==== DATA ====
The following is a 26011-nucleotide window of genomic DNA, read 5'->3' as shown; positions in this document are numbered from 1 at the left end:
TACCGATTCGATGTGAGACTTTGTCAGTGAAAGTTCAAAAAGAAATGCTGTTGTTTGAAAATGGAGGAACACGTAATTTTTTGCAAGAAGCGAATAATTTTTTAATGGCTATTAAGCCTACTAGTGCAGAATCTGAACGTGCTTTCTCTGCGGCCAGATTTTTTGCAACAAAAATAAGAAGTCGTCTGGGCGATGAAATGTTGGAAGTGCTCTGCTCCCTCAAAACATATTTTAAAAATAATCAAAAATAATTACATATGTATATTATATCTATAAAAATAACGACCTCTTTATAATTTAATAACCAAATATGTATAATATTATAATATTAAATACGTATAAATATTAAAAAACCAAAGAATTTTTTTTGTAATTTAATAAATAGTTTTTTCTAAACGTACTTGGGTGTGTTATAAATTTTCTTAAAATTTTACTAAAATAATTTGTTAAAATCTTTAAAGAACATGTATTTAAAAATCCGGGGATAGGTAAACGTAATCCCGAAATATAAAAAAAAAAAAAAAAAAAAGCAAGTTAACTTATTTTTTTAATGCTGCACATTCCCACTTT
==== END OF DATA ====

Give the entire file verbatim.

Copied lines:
The following is a 26011-nucleotide window of genomic DNA, read 5'->3' as shown; positions in this document are numbered from 1 at the left end:
TACCGATTCGATGTGAGACTTTGTCAGTGAAAGTTCAAAAAGAAATGCTGTTGTTTGAAAATGGAGGAACACGTAATTTTTTGCAAGAAGCGAATAATTTTTTAATGGCTATTAAGCCTACTAGTGCAGAATCTGAACGTGCTTTCTCTGCGGCCAGATTTTTTGCAACAAAAATAAGAAGTCGTCTGGGCGATGAAATGTTGGAAGTGCTCTGCTCCCTCAAAACATATTTTAAAAATAATCAAAAATAATTACATATGTATATTATATCTATAAAAATAACGACCTCTTTATAATTTAATAACCAAATATGTATAATATTATAATATTAAATACGTATAAATATTAAAAAACCAAAGAATTTTTTTTGTAATTTAATAAATAGTTTTTTCTAAACGTACTTGGGTGTGTTATAAATTTTCTTAAAATTTTACTAAAATAATTTGTTAAAATCTTTAAAGAACATGTATTTAAAAATCCGGGGATAGGTAAACGTAATCCCGAAATATAAAAAAAAAAAAAAAAAAAAGCAAGTTAACTTATTTTTTTAATGCTGCACATTCCCACTTT